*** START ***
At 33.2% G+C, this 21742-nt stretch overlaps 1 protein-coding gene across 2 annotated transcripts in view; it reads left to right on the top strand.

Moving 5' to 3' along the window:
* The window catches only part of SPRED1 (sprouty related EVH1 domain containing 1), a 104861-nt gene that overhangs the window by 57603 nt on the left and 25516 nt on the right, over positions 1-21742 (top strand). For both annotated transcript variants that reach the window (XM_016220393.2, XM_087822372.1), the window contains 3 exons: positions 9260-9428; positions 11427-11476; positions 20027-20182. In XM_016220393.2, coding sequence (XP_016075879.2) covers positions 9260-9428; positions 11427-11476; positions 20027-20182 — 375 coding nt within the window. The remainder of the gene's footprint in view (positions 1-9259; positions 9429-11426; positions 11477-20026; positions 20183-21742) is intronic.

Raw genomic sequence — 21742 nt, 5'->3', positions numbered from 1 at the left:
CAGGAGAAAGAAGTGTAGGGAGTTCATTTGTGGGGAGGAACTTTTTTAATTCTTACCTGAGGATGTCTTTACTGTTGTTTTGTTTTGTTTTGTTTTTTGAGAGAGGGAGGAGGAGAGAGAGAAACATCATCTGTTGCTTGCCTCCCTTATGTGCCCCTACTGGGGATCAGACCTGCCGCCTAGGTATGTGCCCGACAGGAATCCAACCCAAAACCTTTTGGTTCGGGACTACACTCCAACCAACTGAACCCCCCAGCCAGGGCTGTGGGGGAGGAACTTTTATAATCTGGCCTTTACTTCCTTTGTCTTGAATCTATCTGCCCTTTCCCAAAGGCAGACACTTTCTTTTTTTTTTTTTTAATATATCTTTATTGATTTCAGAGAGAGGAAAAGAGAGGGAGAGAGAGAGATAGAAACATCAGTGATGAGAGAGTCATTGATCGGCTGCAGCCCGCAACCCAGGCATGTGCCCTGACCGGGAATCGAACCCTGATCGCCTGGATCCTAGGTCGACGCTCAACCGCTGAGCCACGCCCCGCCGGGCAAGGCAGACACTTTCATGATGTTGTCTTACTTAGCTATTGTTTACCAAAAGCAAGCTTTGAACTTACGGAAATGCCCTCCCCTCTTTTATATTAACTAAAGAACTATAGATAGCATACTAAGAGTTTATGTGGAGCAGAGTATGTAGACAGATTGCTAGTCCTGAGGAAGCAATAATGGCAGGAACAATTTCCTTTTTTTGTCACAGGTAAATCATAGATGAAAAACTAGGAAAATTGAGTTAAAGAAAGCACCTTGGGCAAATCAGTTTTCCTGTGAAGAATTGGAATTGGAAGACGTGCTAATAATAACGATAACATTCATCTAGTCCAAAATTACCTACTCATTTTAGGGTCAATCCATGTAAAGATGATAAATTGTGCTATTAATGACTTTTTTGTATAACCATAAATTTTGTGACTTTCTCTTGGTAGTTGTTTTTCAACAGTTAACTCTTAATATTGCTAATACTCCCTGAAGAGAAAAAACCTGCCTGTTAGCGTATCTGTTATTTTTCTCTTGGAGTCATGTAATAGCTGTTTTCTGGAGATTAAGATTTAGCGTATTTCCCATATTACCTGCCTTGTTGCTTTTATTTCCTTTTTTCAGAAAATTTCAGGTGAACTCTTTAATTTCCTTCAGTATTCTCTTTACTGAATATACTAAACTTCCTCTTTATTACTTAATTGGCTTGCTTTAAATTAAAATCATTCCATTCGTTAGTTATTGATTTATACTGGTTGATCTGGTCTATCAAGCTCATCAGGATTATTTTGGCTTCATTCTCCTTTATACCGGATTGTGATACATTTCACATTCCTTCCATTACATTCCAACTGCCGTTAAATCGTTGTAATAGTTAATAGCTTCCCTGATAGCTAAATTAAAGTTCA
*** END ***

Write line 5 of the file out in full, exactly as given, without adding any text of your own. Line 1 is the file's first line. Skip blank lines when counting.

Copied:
CAGGAGAAAGAAGTGTAGGGAGTTCATTTGTGGGGAGGAACTTTTTTAATTCTTACCTGAGGATGTCTTTACTGTTGTTTTGTTTTGTTTTGTTTTTTGAGAGAGGGAGGAGGAGAGAGAGAAACATCATCTGTTGCTTGCCTCCCTTATGTGCCCCTACTGGGGATCAGACCTGCCGCCTAGGTATGTGCCCGACAGGAATCCAACCCAAAACCTTTTGGTTCGGGACTACACTCCAACCAACTGAACCCCCCAGCCAGGGCTGTGGGGGAGGAACTTTTATAATCTGGCCTTTACTTCCTTTGTCTTGAATCTATCTGCCCTTTCCCAAAGGCAGACACTTTCTTTTTTTTTTTTTTAATATATCTTTATTGATTTCAGAGAGAGGAAAAGAGAGGGAGAGAGAGAGATAGAAACATCAGTGATGAGAGAGTCATTGATCGGCTGCAGCCCGCAACCCAGGCATGTGCCCTGACCGGGAATCGAACCCTGATCGCCTGGATCCTAGGTCGACGCTCAACCGCTGAGCCACGCCCCGCCGGGCAAGGCAGACACTTTCATGATGTTGTCTTACTTAGCTATTGTTTACCAAAAGCAAGCTTTGAACTTACGGAAATGCCCTCCCCTCTTTTATATTAACTAAAGAACTATAGATAGCATACTAAGAGTTTATGTGGAGCAGAGTATGTAGACAGATTGCTAGTCCTGAGGAAGCAATAATGGCAGGAACAATTTCCTTTTTTTGTCACAGGTAAATCATAGATGAAAAACTAGGAAAATTGAGTTAAAGAAAGCACCTTGGGCAAATCAGTTTTCCTGTGAAGAATTGGAATTGGAAGACGTGCTAATAATAACGATAACATTCATCTAGTCCAAAATTACCTACTCATTTTAGGGTCAATCCATGTAAAGATGATAAATTGTGCTATTAATGACTTTTTTGTATAACCATAAATTTTGTGACTTTCTCTTGGTAGTTGTTTTTCAACAGTTAACTCTTAATATTGCTAATACTCCCTGAAGAGAAAAAACCTGCCTGTTAGCGTATCTGTTATTTTTCTCTTGGAGTCATGTAATAGCTGTTTTCTGGAGATTAAGATTTAGCGTATTTCCCATATTACCTGCCTTGTTGCTTTTATTTCCTTTTTTCAGAAAATTTCAGGTGAACTCTTTAATTTCCTTCAGTATTCTCTTTACTGAATATACTAAACTTCCTCTTTATTACTTAATTGGCTTGCTTTAAATTAAAATCATTCCATTCGTTAGTTATTGATTTATACTGGTTGATCTGGTCTATCAAGCTCATCAGGATTATTTTGGCTTCATTCTCCTTTATACCGGATTGTGATACATTTCACATTCCTTCCATTACATTCCAACTGCCGTTAAATCGTTGTAATAGTTAATAGCTTCCCTGATAGCTAAATTAAAGTTCA